|Signs of human activity in
Cookstown district exist from as early as the 4th millennium BC.
Archaeological evidence suggests the presence (around 3200 BC) of a an
agricultural people who planted corn and raised livestock, and utilized
both flint tools and polished stone axes. Metal working occurred in
Ireland around 2000 BC.
From ca. 1600 BC on,
waves of Celtic invaders began to reach the shores of Ireland, bringing
with them iron, new religions, language and customs. The Gaelic language
of the Celts and their Druidic religion, eventually pervaded the whole
population of the island, and "Irish" was still spoken in some
of Cookstown's outlying areas until the end of the 19th century. Many of
the townland names around Cookstown are ultimately derived from Gaelic.
The conversion of the
Irish to Christianity started in the 5th century AD. The earliest
ecclesiastical organization was Diocesan, though from the 6th century
onwards the Monastic system of Christianity began to become dominant.
Dating also from this
time are small enclosed farmsteads called "raths", but known
locally as forts. These were very numerous and ordnance survey maps of
Cookstown show them dotted around the district. Cookstown's Forthill
Cemetery is named after a nearby "rath".
The 12th century arrival
of the Anglo-Normans had little impact upon the Cookstown district, but
Ireland from this came under the power of the English Crown. By 1541
Henry VIII assumed the title of King of Ireland and started down the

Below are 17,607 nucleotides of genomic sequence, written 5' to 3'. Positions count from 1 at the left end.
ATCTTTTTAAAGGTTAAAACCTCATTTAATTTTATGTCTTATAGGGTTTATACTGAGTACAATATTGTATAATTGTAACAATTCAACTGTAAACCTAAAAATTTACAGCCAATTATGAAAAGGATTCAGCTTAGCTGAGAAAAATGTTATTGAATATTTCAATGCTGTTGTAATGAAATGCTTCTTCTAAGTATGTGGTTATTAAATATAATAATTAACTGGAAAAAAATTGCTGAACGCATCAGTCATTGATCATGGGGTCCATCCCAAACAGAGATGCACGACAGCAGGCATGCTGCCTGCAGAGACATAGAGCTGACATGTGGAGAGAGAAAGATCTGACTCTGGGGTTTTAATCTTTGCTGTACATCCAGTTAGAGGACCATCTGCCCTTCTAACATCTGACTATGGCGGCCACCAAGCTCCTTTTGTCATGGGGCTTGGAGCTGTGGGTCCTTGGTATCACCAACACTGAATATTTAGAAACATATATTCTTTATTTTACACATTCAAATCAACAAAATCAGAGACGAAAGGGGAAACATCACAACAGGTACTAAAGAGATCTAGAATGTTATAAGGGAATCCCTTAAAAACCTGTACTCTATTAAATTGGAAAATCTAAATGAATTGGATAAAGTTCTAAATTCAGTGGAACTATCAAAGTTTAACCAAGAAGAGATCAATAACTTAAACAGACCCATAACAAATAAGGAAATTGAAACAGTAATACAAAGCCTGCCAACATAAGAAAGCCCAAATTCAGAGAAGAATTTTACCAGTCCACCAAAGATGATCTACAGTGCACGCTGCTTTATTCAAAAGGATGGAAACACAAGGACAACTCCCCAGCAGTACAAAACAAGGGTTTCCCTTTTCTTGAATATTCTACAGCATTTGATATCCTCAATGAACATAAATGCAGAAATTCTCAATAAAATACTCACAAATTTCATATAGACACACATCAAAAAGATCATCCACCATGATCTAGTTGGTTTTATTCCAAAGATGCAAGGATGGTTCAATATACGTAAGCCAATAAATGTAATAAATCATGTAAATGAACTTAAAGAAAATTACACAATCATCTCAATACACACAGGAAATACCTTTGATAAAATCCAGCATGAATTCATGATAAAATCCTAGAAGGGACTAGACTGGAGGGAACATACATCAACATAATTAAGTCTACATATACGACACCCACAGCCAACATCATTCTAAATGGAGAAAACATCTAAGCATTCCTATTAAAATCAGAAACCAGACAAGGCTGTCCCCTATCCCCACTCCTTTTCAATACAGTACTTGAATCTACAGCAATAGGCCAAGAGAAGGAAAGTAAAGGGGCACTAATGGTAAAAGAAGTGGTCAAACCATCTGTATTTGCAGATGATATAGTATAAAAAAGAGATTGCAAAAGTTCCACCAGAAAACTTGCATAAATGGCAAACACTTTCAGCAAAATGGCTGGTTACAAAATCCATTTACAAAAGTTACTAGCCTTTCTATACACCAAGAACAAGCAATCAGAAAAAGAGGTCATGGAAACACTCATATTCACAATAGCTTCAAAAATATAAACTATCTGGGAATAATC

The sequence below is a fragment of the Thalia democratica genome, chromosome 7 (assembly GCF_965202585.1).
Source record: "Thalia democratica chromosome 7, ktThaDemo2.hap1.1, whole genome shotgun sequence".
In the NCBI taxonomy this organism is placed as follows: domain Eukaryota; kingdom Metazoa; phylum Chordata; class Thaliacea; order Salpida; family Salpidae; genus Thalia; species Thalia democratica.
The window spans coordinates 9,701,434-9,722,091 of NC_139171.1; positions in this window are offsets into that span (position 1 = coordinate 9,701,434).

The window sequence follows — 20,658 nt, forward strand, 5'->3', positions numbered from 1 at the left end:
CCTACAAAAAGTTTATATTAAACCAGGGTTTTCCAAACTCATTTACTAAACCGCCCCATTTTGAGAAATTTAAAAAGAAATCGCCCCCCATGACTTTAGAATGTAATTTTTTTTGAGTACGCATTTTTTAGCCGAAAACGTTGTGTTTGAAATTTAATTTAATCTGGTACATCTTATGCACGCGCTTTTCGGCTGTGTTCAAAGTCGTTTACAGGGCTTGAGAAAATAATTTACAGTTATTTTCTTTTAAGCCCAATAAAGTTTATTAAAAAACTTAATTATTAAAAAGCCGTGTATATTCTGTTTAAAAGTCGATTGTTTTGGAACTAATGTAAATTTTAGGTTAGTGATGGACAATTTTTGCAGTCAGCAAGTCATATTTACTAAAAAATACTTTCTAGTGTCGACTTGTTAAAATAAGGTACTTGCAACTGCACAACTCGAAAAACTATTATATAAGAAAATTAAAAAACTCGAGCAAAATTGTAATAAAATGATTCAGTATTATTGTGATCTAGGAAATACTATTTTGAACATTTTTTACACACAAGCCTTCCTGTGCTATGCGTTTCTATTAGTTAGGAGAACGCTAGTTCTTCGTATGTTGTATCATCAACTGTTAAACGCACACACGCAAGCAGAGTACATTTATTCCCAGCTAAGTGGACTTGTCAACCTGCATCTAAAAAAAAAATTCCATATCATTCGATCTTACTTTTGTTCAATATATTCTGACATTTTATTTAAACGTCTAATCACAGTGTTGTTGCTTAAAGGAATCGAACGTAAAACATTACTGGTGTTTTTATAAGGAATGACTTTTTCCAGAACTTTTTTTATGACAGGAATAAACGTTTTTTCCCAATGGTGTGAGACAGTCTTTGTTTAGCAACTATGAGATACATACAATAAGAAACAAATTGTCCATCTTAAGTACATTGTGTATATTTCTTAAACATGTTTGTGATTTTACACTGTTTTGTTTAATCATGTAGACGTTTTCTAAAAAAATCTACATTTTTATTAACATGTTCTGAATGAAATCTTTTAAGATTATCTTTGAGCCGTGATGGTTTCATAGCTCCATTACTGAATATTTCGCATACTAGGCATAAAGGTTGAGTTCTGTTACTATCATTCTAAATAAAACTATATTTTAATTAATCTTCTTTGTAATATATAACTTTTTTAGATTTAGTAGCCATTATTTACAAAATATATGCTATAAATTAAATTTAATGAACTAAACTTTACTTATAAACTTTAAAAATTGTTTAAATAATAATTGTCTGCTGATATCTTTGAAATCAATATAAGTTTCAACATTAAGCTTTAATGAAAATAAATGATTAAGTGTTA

path toward eventual conquest of the island, which was fulfilled by his
daughter Elizabeth. The Ulster Chiefs strongly resisted this usurpation
of their power, but their resistance eventually ended in defeat and
their flight from Ulster in 1607.
King James I of England,
tried to resolve some of his kingdoms problems of the troubled
Scottish-English Border and the Ulster region by
"transplanting" Ulster with people who would undertake to
settle it and support the English Crown. So began the Plantation of
Ulster in 1609 by both Scots (mostly Border Scots) and English
"undertakers". During these early years of settlement,
Scottish undertakers in Ulster Province outnumbered the English
undertakers roughly 20 to 1.
The land on which the
early town of Cookstown was built was part of the ancient territory of
Mallenagh, belonging to the O'Mellans, an "Erenagh"
family.During the Plantation of Ulster, all Erenagh land was held to be
church land, and as such was handed over to the Protestant bishops of
the new church. Ownership of Mallenagh passed to the Protestant Arch
Bishop of Armagh, who in turn leased it to settlers who would undertake
to build one good house of stone, lime or framed timber on each townland.
By 1620, James Stewart, a
native of Scotland, bought the lease of a small piece of this land from
the Arch Bishop of Armagh, and settled in the townland of Ballynenagh.
His descendants later heavily influenced the further development of
Cookstown. A Dr. Allen Cooke, an English Ecclesiastical Lawyer,
purchased leases of extensive areas of land in Mallenagh from Armagh's
Arch Bishop, while other townlands adjoining to this land were granted
by the Crown to native Irishmen who were deemed "deserving".
Cooke did not dwell on
his new estate, but fulfilled the terms of his lease by building 10
houses in the townland of Cora Criche (the "Oldtown"). Cook
was granted a Patent by King Charles I, on 3 August 1628, to form a
market in the town which which was becoming known as "Cooke's
Town". By this charter, free commerce in buying and selling of
goods was permitted. Grain, flax, linen and thread for linen were often
sold at market.
In the year 1641 the